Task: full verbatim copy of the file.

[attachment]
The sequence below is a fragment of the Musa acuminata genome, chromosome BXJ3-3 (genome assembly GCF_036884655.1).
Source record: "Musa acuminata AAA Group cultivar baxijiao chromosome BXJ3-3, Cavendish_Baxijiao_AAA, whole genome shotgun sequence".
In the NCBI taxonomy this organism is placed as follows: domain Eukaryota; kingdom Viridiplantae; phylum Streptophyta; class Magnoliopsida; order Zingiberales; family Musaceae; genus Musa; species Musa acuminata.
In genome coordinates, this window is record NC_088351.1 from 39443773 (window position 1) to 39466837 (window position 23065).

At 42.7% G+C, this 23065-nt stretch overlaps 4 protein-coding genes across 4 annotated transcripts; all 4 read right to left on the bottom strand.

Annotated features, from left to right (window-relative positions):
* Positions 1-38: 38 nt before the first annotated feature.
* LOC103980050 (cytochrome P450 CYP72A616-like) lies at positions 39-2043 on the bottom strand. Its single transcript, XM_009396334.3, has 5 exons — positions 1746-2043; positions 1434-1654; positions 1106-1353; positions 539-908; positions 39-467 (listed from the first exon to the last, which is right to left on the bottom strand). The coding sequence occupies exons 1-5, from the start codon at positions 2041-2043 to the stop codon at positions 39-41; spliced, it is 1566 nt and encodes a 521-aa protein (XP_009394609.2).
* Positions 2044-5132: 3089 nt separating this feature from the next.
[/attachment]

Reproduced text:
The sequence below is a fragment of the Musa acuminata genome, chromosome BXJ3-3 (genome assembly GCF_036884655.1).
Source record: "Musa acuminata AAA Group cultivar baxijiao chromosome BXJ3-3, Cavendish_Baxijiao_AAA, whole genome shotgun sequence".
In the NCBI taxonomy this organism is placed as follows: domain Eukaryota; kingdom Viridiplantae; phylum Streptophyta; class Magnoliopsida; order Zingiberales; family Musaceae; genus Musa; species Musa acuminata.
In genome coordinates, this window is record NC_088351.1 from 39443773 (window position 1) to 39466837 (window position 23065).

At 42.7% G+C, this 23065-nt stretch overlaps 4 protein-coding genes across 4 annotated transcripts; all 4 read right to left on the bottom strand.

Annotated features, from left to right (window-relative positions):
* Positions 1-38: 38 nt before the first annotated feature.
* LOC103980050 (cytochrome P450 CYP72A616-like) lies at positions 39-2043 on the bottom strand. Its single transcript, XM_009396334.3, has 5 exons — positions 1746-2043; positions 1434-1654; positions 1106-1353; positions 539-908; positions 39-467 (listed from the first exon to the last, which is right to left on the bottom strand). The coding sequence occupies exons 1-5, from the start codon at positions 2041-2043 to the stop codon at positions 39-41; spliced, it is 1566 nt and encodes a 521-aa protein (XP_009394609.2).
* Positions 2044-5132: 3089 nt separating this feature from the next.